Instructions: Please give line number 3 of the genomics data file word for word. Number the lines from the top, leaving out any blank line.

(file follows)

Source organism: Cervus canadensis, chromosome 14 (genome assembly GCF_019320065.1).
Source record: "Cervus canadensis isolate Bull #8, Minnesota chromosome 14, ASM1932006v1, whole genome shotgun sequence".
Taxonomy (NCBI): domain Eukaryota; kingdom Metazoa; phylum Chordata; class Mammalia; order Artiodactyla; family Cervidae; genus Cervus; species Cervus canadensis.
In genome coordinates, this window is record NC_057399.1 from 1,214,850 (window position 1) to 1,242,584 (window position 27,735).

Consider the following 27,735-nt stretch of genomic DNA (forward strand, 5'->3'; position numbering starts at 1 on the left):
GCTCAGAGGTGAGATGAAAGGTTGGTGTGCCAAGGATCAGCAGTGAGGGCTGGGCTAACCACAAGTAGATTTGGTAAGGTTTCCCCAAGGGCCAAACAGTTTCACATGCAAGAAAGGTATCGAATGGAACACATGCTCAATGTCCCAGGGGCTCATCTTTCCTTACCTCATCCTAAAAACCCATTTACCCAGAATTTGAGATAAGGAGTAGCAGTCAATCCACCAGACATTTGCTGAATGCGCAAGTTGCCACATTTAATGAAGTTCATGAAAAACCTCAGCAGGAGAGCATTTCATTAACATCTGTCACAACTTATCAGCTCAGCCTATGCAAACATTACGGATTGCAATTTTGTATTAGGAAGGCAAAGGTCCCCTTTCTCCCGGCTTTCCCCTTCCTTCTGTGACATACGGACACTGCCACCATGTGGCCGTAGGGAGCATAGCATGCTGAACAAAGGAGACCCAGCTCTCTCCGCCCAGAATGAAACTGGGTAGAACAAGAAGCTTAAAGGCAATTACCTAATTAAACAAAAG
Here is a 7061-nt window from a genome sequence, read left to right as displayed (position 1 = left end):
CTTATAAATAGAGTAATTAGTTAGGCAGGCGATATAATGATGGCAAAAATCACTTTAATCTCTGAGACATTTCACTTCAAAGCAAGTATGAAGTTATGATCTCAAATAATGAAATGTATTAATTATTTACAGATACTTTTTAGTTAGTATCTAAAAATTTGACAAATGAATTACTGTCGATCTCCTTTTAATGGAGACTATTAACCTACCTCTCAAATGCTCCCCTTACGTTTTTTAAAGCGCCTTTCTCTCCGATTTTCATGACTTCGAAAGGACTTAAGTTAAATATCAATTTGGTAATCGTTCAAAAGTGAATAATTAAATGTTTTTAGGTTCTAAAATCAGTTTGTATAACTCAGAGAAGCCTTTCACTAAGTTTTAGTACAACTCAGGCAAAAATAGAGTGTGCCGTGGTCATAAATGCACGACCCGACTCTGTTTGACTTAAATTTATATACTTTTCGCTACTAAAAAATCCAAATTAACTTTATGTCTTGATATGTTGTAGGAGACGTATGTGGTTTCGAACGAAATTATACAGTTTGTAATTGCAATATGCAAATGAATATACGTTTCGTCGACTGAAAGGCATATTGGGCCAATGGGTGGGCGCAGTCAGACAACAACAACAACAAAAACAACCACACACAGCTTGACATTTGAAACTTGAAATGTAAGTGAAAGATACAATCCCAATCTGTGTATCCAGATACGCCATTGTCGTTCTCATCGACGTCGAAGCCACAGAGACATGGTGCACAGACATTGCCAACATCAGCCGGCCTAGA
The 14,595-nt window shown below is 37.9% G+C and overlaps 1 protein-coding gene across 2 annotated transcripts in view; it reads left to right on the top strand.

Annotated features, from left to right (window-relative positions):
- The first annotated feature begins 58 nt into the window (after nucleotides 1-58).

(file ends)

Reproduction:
Taxonomy (NCBI): domain Eukaryota; kingdom Metazoa; phylum Chordata; class Mammalia; order Artiodactyla; family Cervidae; genus Cervus; species Cervus canadensis.